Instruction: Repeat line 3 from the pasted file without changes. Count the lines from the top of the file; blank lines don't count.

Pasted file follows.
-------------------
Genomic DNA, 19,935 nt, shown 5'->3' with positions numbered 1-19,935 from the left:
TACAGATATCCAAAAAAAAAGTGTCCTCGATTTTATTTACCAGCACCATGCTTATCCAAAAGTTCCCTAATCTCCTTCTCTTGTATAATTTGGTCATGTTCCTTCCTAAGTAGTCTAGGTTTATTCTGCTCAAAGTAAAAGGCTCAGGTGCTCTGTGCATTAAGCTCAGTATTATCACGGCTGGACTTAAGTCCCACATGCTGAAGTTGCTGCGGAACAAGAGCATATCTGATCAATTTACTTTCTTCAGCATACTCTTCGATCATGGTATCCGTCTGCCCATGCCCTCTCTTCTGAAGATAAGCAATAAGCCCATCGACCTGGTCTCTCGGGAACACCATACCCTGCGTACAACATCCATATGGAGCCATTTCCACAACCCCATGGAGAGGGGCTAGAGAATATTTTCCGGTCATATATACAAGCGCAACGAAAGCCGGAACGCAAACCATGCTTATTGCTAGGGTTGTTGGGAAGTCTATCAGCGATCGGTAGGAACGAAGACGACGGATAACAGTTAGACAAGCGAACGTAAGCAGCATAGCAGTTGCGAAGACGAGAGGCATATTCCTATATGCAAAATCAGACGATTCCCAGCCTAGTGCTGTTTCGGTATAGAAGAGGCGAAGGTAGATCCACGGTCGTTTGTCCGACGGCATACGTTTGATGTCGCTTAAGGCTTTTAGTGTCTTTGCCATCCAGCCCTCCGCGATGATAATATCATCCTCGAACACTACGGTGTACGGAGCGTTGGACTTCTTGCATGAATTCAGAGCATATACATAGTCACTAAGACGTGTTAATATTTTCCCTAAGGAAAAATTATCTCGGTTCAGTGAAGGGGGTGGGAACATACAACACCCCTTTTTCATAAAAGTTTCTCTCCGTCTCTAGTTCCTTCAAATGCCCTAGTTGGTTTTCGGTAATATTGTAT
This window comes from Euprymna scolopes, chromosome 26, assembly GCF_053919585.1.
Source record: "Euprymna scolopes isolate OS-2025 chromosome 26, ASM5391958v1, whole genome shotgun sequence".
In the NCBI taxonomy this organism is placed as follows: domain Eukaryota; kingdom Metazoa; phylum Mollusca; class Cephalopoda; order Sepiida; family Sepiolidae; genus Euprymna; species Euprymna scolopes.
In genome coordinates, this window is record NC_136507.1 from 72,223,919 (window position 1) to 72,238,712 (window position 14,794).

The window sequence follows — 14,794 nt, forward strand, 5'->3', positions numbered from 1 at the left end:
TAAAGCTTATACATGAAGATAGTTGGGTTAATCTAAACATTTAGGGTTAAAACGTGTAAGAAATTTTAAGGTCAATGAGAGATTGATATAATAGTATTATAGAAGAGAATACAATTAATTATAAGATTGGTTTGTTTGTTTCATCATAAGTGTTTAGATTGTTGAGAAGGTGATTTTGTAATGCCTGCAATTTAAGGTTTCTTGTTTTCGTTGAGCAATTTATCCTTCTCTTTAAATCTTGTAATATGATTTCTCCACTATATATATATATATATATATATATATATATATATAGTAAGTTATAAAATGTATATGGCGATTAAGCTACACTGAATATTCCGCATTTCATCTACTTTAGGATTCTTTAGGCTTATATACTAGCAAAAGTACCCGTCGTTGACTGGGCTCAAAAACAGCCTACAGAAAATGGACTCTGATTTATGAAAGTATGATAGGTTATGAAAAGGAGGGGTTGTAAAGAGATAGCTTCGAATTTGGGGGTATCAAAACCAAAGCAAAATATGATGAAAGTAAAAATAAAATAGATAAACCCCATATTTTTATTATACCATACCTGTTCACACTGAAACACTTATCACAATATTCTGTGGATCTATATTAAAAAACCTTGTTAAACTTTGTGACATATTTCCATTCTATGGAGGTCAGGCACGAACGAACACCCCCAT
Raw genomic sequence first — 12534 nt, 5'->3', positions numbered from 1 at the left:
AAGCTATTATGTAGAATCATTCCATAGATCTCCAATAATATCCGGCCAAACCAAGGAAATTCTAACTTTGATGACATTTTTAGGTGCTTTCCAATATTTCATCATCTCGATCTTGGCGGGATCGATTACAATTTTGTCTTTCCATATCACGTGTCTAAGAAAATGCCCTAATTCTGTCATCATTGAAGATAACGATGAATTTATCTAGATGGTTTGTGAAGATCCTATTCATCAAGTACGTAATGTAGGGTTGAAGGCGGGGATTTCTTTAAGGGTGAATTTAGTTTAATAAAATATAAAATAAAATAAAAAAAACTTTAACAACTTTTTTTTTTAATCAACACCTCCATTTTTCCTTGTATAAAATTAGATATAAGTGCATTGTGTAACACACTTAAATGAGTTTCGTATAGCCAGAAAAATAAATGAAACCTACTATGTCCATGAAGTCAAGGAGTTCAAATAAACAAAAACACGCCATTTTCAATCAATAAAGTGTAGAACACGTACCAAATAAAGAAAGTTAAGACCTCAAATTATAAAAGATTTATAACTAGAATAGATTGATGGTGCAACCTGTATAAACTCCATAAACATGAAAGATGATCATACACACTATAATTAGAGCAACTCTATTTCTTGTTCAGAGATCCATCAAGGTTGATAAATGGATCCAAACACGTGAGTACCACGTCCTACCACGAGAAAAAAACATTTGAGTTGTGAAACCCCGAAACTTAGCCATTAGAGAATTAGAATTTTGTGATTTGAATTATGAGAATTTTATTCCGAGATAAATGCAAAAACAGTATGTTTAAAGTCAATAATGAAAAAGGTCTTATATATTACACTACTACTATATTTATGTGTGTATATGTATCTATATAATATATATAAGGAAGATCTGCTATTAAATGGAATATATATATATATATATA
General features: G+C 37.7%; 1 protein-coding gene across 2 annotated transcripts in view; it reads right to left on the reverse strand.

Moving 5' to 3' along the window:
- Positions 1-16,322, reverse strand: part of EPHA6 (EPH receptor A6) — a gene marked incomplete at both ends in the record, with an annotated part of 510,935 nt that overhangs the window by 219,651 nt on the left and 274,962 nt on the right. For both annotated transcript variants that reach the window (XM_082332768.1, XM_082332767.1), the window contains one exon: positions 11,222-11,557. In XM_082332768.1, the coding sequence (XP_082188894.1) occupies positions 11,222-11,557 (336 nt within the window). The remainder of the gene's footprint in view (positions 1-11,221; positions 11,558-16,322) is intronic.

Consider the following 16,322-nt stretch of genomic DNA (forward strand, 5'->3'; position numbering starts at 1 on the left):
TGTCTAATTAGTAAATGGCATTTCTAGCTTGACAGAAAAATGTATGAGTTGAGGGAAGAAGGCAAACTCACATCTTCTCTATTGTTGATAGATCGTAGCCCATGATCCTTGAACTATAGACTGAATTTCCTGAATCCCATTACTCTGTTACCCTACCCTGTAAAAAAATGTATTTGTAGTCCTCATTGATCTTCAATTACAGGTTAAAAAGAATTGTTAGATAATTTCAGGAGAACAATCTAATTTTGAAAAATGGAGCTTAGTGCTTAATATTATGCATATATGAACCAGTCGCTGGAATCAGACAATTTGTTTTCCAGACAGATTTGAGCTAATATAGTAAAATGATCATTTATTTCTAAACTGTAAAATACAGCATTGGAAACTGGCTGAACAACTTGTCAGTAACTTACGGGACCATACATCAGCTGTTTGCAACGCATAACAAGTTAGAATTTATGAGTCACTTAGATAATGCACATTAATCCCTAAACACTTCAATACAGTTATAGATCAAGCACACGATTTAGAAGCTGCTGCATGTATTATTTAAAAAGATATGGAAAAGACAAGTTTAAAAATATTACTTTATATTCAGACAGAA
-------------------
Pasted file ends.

This window comes from Euprymna scolopes, chromosome 26, assembly GCF_053919585.1.